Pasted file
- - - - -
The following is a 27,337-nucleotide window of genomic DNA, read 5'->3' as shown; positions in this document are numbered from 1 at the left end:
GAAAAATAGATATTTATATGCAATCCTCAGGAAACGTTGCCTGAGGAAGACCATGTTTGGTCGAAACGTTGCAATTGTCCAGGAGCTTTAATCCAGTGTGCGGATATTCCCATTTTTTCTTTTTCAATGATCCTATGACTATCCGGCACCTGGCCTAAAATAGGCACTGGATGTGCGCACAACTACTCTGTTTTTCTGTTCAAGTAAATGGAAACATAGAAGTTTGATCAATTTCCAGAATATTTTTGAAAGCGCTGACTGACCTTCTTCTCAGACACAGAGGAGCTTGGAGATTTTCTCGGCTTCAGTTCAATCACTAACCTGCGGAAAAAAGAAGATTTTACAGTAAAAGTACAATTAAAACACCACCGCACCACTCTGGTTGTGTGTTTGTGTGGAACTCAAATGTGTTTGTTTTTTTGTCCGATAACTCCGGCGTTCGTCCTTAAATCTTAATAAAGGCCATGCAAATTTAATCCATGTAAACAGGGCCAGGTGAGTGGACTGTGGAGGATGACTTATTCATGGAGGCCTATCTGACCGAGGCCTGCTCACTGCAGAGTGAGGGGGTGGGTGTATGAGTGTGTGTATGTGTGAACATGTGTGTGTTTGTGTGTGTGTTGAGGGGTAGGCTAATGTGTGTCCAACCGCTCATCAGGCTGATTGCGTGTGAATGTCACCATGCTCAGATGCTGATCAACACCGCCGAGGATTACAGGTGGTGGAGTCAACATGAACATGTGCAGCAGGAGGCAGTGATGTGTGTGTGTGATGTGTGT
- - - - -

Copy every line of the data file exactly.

The following is a 27,337-nucleotide window of genomic DNA, read 5'->3' as shown; positions in this document are numbered from 1 at the left end:
GAAAAATAGATATTTATATGCAATCCTCAGGAAACGTTGCCTGAGGAAGACCATGTTTGGTCGAAACGTTGCAATTGTCCAGGAGCTTTAATCCAGTGTGCGGATATTCCCATTTTTTCTTTTTCAATGATCCTATGACTATCCGGCACCTGGCCTAAAATAGGCACTGGATGTGCGCACAACTACTCTGTTTTTCTGTTCAAGTAAATGGAAACATAGAAGTTTGATCAATTTCCAGAATATTTTTGAAAGCGCTGACTGACCTTCTTCTCAGACACAGAGGAGCTTGGAGATTTTCTCGGCTTCAGTTCAATCACTAACCTGCGGAAAAAAGAAGATTTTACAGTAAAAGTACAATTAAAACACCACCGCACCACTCTGGTTGTGTGTTTGTGTGGAACTCAAATGTGTTTGTTTTTTTGTCCGATAACTCCGGCGTTCGTCCTTAAATCTTAATAAAGGCCATGCAAATTTAATCCATGTAAACAGGGCCAGGTGAGTGGACTGTGGAGGATGACTTATTCATGGAGGCCTATCTGACCGAGGCCTGCTCACTGCAGAGTGAGGGGGTGGGTGTATGAGTGTGTGTATGTGTGAACATGTGTGTGTTTGTGTGTGTGTTGAGGGGTAGGCTAATGTGTGTCCAACCGCTCATCAGGCTGATTGCGTGTGAATGTCACCATGCTCAGATGCTGATCAACACCGCCGAGGATTACAGGTGGTGGAGTCAACATGAACATGTGCAGCAGGAGGCAGTGATGTGTGTGTGTGATGTGTGT